Skip to content

Do Us All a Favor, Preacher

September 13, 2016

A friend recently offered this to the public on social media…what say ye?—

If you are a preacher,

do us all a favor

and tell lots of personal stories.

Avoid being a theologian from the pulpit.

Be a human. Be vulnerable. Be real.

— I’m really looking for your input. Yes, yours…and thanks in advance.


From → Uncategorized

  1. Everyone needs an entry point to hear the Gospel. Your entry point may be different from mine. Neither are right or wrong. Both can be helpful and effective. Jesus seems to have used several different methods. Just saying….


  2. As a lay minister, I felt that all I had to go with chosen scripture were my stories. I went back through some of the “Related” entries tied to this entry and what I found was interesting. I know you and I have discussed brief and lengthy entries before, but the number of 2012-2016 blog entries I went through were filled with your stories on the topic. I like the way Bill put it! I have learned that some of my weak points can later shore up someone else’s breaking points before destruction. Not that I always to to those ends, but which way the spirit leads my story (I only later find out why it went there).

    In the statements, “Avoid being a theologian from the pulpit. Be human. Be vulnerable. Be real.” are my own thoughts about those declaring their own superiority through their discourse. I have friends show believe that my Christianity means that I feel superior to them because that is what they are hearing. Those that know me, know me, know that isn’t the case. Once I win others over they realize that it isn’t true of all Christians. That is, to me, why humanity, vulnerablity, and realism are necessary from the pulpit.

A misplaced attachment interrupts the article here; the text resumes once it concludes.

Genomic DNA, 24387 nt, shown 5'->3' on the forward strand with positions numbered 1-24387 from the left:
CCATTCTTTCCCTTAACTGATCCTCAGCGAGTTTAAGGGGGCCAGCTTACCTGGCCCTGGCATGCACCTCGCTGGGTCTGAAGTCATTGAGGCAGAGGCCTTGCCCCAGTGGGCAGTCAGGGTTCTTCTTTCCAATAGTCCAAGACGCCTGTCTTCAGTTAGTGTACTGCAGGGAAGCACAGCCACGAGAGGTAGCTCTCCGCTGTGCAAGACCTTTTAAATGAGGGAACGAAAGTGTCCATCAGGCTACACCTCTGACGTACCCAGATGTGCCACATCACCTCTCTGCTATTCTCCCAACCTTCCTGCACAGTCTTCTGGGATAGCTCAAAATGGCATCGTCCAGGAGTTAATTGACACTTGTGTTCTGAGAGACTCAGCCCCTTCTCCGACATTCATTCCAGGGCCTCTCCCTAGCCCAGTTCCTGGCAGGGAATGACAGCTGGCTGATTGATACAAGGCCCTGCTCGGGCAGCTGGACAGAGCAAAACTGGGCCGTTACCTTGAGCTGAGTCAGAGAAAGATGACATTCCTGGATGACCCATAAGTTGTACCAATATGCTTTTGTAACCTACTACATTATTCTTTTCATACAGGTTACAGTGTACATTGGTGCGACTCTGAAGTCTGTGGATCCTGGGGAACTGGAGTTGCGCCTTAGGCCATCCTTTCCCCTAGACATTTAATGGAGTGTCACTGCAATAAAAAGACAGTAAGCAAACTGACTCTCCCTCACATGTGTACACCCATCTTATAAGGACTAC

Forgive me if I have gone off the reservation.


  3. Naomi Roberts permalink

    We have to be real, human, and vulnerable, but we are charged to go make disciples and we do that by being a theologian. We need to do both.


  4. First off, I totally agree. Second, make sure we are not always the “hero” in the story because we aren’t. It’s ok to admit where we have come up short and learned from it.


Leave a Reply

Fill in your details below or click an icon to log in: Logo

You are commenting using your account. Log Out /  Change )

Google photo

You are commenting using your Google account. Log Out /  Change )

Twitter picture

You are commenting using your Twitter account. Log Out /  Change )

Facebook photo

You are commenting using your Facebook account. Log Out /  Change )

Connecting to %s

This site uses Akismet to reduce spam. Learn how your comment data is processed.

%d bloggers like this: